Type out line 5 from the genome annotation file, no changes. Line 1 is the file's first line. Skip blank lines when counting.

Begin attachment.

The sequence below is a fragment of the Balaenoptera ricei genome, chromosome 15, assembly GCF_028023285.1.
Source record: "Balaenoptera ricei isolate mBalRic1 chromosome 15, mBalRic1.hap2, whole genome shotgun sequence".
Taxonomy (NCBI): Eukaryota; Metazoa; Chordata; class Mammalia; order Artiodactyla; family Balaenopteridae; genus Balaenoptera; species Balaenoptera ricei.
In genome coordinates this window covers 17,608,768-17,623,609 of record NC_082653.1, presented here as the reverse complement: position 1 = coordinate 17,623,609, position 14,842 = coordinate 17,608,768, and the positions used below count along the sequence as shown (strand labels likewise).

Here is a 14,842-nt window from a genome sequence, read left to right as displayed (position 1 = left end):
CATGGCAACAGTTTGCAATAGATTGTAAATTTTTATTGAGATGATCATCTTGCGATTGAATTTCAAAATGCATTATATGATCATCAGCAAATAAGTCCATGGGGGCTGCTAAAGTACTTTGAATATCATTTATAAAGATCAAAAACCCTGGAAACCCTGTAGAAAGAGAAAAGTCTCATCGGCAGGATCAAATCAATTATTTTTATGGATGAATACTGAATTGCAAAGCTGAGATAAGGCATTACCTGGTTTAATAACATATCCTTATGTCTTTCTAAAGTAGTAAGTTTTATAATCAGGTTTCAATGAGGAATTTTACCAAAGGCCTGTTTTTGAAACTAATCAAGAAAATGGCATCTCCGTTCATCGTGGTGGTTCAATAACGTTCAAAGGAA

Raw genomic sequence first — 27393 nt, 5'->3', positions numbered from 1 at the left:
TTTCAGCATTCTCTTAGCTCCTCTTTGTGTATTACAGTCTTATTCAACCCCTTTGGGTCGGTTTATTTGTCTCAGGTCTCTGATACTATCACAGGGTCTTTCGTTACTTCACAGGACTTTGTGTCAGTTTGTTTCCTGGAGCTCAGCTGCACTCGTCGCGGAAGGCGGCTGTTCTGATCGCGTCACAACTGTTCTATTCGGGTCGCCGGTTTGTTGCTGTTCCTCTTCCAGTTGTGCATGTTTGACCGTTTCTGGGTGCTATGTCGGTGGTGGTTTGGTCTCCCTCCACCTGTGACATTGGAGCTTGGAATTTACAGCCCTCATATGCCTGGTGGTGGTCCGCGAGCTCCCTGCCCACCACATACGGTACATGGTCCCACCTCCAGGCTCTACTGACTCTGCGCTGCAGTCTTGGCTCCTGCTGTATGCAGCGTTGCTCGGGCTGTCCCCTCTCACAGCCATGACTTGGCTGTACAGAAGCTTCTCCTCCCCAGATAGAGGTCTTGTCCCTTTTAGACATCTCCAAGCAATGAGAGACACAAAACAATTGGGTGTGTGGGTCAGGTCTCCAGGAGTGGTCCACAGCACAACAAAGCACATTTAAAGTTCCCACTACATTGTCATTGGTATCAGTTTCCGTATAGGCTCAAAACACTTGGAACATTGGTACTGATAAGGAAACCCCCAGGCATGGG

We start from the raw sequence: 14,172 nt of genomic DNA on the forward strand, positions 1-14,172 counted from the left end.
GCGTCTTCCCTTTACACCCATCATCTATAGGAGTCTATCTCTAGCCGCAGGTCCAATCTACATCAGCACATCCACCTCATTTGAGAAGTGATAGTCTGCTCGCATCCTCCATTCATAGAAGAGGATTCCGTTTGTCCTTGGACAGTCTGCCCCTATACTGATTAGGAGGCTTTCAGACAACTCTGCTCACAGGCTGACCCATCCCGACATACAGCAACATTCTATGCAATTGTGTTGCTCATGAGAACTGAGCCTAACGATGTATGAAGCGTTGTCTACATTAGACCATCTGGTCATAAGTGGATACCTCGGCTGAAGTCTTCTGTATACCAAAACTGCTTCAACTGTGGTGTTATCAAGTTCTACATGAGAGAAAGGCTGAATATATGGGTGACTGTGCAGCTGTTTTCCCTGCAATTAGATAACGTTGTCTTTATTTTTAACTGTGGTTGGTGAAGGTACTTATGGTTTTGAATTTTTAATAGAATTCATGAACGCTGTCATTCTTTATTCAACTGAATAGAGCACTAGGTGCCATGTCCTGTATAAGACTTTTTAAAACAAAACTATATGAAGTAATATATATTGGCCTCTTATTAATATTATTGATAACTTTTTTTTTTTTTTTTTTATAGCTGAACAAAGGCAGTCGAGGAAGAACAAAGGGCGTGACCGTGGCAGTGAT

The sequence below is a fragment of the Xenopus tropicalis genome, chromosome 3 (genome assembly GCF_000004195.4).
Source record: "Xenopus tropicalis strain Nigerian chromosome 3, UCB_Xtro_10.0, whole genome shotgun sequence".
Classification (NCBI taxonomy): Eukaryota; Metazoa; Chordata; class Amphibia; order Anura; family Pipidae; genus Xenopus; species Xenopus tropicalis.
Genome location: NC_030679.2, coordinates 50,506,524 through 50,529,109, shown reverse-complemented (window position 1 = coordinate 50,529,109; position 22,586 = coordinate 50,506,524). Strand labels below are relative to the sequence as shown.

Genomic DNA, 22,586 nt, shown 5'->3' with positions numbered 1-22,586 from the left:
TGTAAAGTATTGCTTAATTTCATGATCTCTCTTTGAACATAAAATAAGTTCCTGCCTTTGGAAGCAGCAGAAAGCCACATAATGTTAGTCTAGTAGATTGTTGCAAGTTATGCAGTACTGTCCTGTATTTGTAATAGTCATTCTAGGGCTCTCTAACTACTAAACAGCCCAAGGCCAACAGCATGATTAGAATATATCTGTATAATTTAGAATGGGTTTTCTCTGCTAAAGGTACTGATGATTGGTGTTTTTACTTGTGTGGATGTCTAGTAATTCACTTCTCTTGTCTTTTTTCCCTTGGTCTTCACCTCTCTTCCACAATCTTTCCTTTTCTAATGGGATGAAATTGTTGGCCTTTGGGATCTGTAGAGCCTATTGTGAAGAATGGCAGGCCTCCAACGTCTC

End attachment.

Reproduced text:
Here is a 14,842-nt window from a genome sequence, read left to right as displayed (position 1 = left end):